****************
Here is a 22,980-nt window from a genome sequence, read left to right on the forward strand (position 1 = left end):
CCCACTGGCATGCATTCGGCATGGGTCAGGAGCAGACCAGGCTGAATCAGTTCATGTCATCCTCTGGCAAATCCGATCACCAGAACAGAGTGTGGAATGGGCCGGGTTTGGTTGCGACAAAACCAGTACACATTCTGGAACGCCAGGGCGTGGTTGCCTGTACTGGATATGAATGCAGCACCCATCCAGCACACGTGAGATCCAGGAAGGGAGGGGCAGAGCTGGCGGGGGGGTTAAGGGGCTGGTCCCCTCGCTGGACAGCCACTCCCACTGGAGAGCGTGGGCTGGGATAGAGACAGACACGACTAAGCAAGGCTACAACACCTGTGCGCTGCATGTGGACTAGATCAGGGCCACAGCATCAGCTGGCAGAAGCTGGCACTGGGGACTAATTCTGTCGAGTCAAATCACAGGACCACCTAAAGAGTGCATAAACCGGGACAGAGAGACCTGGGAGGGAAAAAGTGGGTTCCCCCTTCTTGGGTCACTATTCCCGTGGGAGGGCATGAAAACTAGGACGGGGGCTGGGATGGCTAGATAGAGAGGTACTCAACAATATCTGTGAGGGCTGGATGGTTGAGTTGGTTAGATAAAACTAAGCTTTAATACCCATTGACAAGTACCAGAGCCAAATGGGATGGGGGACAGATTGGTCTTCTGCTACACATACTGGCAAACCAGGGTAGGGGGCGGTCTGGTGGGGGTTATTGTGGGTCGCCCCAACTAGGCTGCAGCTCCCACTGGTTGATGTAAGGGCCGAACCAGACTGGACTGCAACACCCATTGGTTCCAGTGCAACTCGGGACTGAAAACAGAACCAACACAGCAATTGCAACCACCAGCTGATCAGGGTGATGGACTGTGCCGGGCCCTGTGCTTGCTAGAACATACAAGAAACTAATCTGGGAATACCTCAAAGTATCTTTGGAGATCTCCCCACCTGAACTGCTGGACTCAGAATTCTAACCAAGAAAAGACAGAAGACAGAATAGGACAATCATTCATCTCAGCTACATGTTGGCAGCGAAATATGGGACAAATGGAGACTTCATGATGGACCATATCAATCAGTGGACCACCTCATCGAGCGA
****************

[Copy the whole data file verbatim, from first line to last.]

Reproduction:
Here is a 22,980-nt window from a genome sequence, read left to right on the forward strand (position 1 = left end):
CCCACTGGCATGCATTCGGCATGGGTCAGGAGCAGACCAGGCTGAATCAGTTCATGTCATCCTCTGGCAAATCCGATCACCAGAACAGAGTGTGGAATGGGCCGGGTTTGGTTGCGACAAAACCAGTACACATTCTGGAACGCCAGGGCGTGGTTGCCTGTACTGGATATGAATGCAGCACCCATCCAGCACACGTGAGATCCAGGAAGGGAGGGGCAGAGCTGGCGGGGGGGTTAAGGGGCTGGTCCCCTCGCTGGACAGCCACTCCCACTGGAGAGCGTGGGCTGGGATAGAGACAGACACGACTAAGCAAGGCTACAACACCTGTGCGCTGCATGTGGACTAGATCAGGGCCACAGCATCAGCTGGCAGAAGCTGGCACTGGGGACTAATTCTGTCGAGTCAAATCACAGGACCACCTAAAGAGTGCATAAACCGGGACAGAGAGACCTGGGAGGGAAAAAGTGGGTTCCCCCTTCTTGGGTCACTATTCCCGTGGGAGGGCATGAAAACTAGGACGGGGGCTGGGATGGCTAGATAGAGAGGTACTCAACAATATCTGTGAGGGCTGGATGGTTGAGTTGGTTAGATAAAACTAAGCTTTAATACCCATTGACAAGTACCAGAGCCAAATGGGATGGGGGACAGATTGGTCTTCTGCTACACATACTGGCAAACCAGGGTAGGGGGCGGTCTGGTGGGGGTTATTGTGGGTCGCCCCAACTAGGCTGCAGCTCCCACTGGTTGATGTAAGGGCCGAACCAGACTGGACTGCAACACCCATTGGTTCCAGTGCAACTCGGGACTGAAAACAGAACCAACACAGCAATTGCAACCACCAGCTGATCAGGGTGATGGACTGTGCCGGGCCCTGTGCTTGCTAGAACATACAAGAAACTAATCTGGGAATACCTCAAAGTATCTTTGGAGATCTCCCCACCTGAACTGCTGGACTCAGAATTCTAACCAAGAAAAGACAGAAGACAGAATAGGACAATCATTCATCTCAGCTACATGTTGGCAGCGAAATATGGGACAAATGGAGACTTCATGATGGACCATATCAATCAGTGGACCACCTCATCGAGCGA